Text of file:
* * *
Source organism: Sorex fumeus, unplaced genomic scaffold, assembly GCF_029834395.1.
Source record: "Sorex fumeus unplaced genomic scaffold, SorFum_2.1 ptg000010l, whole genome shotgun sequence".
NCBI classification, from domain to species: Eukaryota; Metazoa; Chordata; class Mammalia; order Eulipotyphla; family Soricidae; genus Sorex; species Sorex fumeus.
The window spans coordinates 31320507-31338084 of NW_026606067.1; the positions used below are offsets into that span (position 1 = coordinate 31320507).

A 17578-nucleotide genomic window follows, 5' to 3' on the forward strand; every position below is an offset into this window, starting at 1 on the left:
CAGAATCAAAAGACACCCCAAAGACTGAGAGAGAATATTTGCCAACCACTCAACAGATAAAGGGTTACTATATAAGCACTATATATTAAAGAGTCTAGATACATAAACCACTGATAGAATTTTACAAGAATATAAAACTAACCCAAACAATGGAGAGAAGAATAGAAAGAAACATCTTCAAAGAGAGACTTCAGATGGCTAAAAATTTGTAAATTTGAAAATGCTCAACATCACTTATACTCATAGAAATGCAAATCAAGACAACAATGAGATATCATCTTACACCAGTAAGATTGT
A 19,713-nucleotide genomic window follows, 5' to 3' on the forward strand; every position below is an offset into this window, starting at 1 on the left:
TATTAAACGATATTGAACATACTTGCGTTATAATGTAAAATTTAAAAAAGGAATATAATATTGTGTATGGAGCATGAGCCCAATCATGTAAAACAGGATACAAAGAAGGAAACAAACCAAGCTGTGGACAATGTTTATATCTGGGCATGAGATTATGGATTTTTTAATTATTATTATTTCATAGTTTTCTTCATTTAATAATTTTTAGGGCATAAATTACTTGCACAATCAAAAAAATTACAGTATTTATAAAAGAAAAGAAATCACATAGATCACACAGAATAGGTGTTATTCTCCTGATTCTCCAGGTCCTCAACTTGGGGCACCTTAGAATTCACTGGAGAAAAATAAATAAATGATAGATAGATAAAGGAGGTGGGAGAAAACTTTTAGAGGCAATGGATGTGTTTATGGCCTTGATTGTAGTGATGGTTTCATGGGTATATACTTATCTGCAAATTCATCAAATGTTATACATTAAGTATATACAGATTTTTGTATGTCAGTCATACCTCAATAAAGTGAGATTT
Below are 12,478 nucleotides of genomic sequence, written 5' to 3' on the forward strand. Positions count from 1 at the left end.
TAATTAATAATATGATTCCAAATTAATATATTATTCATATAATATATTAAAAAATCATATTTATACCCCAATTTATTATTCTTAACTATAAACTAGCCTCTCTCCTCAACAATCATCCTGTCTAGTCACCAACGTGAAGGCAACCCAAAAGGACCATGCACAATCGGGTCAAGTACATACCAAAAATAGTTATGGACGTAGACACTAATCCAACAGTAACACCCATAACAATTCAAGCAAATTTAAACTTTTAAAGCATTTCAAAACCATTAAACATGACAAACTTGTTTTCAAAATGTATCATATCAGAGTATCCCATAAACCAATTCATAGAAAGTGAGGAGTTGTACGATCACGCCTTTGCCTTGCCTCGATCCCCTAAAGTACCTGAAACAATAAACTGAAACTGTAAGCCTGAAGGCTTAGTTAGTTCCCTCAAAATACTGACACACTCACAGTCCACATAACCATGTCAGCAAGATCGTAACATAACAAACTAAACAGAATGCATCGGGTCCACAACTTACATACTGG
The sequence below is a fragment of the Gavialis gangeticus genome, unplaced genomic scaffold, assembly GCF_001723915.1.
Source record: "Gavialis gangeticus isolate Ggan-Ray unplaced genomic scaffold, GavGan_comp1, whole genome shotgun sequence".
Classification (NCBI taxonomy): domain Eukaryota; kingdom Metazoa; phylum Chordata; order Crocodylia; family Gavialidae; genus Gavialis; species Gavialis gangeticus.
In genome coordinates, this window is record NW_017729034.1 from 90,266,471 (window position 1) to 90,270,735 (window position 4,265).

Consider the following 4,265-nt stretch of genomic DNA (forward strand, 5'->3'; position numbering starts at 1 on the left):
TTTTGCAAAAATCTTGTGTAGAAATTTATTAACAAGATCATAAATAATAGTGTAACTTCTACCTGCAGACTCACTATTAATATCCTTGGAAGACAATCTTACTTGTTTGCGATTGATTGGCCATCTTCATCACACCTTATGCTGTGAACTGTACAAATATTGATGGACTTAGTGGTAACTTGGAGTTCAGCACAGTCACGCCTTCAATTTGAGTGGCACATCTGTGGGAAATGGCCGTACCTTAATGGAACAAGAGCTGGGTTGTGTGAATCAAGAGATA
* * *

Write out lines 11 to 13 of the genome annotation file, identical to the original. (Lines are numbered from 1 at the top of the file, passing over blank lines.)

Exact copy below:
The sequence below is a fragment of the Gavialis gangeticus genome, unplaced genomic scaffold, assembly GCF_001723915.1.
Source record: "Gavialis gangeticus isolate Ggan-Ray unplaced genomic scaffold, GavGan_comp1, whole genome shotgun sequence".
Classification (NCBI taxonomy): domain Eukaryota; kingdom Metazoa; phylum Chordata; order Crocodylia; family Gavialidae; genus Gavialis; species Gavialis gangeticus.